Creating customer profiles can give you powerful insights that can help you squeeze every penny out of your small business marketing budget, keep your existing customers happy and find new opportunities.
While some larger businesses have complex profiling strategies that use multiple data sources and specialist software, don’t be daunted. In its simplest form, a customer profile is just a list of information about your ‘ideal’ customer, which can be developed into a series of profiles of customer types.
It’s easy to get started by looking at your own customer base and there’s a lot for small businesses to gain from having a clear picture of their ideal customers.
How can customer profiles help your business?
Creating customer profiles will help identify the different types of customers you have and who your ideal customer is.
Knowing what appeals to existing customers can give you a focus for your marketing work when targeting new customers who match your profile.
The information will also help you serve your existing customers better. If you understand their needs and pain points, you can personalise the way you communicate with them.
Learning about your customers’ needs can also help when you’re developing new products or services.
What information should be included?
There are no hard and fast rules about the information that a customer profile should have but most usually include the following types of information:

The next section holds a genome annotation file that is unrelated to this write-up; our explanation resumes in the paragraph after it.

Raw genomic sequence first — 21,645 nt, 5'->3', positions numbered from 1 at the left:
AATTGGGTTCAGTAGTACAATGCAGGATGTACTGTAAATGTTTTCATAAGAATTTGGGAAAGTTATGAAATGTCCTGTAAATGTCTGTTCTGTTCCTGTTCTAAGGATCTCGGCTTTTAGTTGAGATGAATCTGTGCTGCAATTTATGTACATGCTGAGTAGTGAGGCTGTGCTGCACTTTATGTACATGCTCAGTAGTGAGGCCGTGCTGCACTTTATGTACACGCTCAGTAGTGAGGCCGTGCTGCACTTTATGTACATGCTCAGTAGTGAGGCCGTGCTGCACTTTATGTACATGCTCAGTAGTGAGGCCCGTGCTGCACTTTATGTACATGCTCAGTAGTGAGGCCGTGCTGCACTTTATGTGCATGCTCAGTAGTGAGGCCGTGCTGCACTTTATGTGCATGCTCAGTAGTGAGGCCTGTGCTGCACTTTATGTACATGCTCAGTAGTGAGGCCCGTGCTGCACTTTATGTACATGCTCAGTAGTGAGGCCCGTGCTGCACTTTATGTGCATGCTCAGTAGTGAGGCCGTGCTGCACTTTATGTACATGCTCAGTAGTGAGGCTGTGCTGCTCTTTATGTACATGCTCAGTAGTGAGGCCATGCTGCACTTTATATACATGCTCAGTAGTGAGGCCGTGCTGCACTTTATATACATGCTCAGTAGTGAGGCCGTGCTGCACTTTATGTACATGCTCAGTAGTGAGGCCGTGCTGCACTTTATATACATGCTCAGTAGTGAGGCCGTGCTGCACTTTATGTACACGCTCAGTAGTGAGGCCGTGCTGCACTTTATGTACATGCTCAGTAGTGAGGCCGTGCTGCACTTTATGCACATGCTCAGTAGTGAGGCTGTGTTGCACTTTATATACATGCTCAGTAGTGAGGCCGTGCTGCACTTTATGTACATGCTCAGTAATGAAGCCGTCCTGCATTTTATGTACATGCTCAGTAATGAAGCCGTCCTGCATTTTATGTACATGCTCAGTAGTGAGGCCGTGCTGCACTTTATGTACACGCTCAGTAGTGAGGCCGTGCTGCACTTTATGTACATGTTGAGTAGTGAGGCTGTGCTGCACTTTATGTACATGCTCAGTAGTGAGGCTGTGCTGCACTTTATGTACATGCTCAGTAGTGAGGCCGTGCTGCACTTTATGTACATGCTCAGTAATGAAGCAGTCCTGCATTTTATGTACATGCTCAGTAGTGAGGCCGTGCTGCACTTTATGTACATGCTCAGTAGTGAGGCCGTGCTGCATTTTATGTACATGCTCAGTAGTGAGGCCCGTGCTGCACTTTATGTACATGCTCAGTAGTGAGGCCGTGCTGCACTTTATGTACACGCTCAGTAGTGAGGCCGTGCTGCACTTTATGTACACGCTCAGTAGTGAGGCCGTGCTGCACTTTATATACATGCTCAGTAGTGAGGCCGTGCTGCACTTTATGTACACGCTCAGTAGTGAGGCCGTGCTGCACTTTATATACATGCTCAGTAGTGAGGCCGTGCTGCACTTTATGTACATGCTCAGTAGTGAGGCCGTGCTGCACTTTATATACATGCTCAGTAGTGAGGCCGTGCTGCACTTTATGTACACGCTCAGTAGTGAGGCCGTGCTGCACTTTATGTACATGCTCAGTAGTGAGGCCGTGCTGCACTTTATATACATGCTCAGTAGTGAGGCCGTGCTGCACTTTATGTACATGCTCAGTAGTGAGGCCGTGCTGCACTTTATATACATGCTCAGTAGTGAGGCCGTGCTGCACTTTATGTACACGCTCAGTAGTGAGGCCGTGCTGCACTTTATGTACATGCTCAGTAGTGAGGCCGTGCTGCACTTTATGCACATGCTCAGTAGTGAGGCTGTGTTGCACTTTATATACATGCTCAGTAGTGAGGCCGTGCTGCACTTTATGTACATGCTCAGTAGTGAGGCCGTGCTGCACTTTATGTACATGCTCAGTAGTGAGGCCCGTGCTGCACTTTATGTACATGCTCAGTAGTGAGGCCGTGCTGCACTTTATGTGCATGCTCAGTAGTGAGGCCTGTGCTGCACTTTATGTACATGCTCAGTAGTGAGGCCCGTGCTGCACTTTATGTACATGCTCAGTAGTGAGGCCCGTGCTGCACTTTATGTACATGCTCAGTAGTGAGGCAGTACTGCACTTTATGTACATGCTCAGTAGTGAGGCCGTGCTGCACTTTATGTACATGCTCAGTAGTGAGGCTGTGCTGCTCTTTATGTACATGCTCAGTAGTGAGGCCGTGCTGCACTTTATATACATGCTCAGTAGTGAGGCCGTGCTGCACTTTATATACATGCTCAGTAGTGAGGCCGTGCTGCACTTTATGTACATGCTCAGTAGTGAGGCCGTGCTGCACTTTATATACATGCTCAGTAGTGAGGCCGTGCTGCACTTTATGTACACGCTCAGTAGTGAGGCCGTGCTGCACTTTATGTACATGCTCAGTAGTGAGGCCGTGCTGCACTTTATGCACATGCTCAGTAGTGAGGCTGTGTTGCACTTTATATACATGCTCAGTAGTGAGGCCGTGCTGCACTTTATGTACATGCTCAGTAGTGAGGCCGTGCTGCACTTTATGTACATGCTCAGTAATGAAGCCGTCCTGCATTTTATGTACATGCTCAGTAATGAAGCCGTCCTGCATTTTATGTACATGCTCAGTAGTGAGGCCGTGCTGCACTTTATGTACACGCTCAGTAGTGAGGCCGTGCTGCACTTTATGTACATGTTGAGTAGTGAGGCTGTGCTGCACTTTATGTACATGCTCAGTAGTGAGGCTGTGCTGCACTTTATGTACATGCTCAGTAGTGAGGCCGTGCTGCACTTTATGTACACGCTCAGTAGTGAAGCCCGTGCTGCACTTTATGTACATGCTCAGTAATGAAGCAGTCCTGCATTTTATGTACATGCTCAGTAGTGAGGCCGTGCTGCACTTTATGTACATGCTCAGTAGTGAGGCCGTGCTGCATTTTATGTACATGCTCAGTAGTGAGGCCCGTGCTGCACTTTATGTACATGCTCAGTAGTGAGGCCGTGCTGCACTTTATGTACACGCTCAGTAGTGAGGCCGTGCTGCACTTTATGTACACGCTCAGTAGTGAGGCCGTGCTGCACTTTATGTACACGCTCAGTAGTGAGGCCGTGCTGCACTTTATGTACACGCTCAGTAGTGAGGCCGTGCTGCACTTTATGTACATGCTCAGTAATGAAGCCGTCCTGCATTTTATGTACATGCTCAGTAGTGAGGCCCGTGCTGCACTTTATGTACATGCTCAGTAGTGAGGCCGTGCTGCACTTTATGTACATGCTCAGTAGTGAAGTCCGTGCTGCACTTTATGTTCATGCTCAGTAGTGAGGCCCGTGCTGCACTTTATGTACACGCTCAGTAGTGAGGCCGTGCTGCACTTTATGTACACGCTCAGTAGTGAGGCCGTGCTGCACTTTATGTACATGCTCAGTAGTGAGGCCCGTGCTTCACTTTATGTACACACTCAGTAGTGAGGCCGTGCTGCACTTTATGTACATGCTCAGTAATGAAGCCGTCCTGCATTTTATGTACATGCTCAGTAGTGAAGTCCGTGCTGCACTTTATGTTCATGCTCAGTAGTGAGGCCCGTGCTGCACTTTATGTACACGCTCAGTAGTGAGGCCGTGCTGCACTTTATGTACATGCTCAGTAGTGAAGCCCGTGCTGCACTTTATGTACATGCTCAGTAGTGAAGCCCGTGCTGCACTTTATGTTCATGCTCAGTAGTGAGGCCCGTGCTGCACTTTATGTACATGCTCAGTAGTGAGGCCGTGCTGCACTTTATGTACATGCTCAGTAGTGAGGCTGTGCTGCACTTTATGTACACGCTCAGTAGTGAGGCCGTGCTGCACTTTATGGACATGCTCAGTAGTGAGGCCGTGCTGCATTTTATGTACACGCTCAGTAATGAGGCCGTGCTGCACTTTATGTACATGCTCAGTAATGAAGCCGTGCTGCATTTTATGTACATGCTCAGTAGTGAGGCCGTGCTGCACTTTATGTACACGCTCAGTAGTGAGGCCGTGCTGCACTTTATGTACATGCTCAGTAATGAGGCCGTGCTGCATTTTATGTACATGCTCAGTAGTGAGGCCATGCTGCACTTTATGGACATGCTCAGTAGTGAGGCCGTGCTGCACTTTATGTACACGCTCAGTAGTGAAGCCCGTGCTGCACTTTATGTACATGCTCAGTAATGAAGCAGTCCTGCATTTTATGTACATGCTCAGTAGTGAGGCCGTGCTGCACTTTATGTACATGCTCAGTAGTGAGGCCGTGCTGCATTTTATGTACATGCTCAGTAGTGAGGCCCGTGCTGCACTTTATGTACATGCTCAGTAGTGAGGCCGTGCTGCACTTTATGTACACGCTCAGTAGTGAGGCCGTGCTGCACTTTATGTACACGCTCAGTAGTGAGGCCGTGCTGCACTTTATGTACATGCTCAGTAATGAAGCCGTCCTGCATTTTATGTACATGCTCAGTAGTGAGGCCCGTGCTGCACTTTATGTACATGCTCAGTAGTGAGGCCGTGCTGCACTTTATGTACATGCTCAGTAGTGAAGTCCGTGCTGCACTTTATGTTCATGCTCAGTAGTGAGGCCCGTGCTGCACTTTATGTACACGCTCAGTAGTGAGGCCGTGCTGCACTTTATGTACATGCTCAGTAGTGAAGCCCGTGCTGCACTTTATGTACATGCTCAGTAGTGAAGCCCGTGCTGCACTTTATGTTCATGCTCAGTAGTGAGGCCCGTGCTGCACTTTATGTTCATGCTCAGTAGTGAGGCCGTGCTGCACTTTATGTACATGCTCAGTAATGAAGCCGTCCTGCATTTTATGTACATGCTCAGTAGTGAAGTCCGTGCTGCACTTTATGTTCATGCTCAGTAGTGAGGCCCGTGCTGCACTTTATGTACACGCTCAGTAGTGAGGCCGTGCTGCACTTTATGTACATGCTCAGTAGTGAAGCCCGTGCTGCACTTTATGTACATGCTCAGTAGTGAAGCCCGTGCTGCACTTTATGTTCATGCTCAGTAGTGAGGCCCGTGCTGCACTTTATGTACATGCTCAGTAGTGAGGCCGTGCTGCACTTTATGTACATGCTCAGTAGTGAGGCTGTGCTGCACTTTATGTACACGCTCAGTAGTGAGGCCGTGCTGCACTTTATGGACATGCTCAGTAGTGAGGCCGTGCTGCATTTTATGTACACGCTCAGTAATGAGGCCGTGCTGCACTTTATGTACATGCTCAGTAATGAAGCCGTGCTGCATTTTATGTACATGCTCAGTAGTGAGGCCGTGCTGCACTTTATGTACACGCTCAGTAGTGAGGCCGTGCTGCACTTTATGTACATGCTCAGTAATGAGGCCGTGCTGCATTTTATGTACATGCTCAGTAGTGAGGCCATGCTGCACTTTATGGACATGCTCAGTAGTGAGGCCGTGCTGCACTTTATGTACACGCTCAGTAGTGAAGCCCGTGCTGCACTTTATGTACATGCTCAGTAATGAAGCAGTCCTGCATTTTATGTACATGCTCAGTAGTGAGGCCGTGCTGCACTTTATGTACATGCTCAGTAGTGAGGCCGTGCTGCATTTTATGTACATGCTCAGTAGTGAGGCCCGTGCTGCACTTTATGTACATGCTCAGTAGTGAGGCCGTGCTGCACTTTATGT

Demographic information can include age, gender, income, education, location, family make-up and employment.
Psychographic information is defined as data that classifies population groups according to psychological variables like attitudes, values or fears. You can think of it as information relating to the personality of your customer - what their interests are, the type of lifestyle they have and what they do outside of work.
Behavioural information can include how customers interact with your business. What does their buying journey look like and what sort of communication do they respond well to? What motivates them to buy? Are they loyal, consistent, satisfied customers?
Firmographic information is demographic information for businesses. If your business sells to other businesses, your profile is likely to include information such as company size, location, revenue and the industry or sector of your customer’s business.
Creating a customer profile
How to get started
Ready to create a customer profile for your small business? The best place to begin is with your own customer data. You want to understand how your product or service is being used and who it’s being used by.
Start by identifying who your best customers are. These could be your most regular or consistent buyers, or your longest-standing returning customers. If you use FreeAgent’s accounting software, the ‘Top Customers’ Insight lists your top five customers over the last six months, pulling data from your historical invoices. Another helpful tool is the Customer Sales Report, which breaks down the income you’ve received from all your customers.
Remember, though, that your best customers might not necessarily be your top buyers. They could be those who have referred your business to others, sung your praises in online reviews or taken part in a case study to promote your product or service.
The way that your customers interact with your website, any communications you send and your social media channels can be a good source of data about how your customers behave and what they respond well to.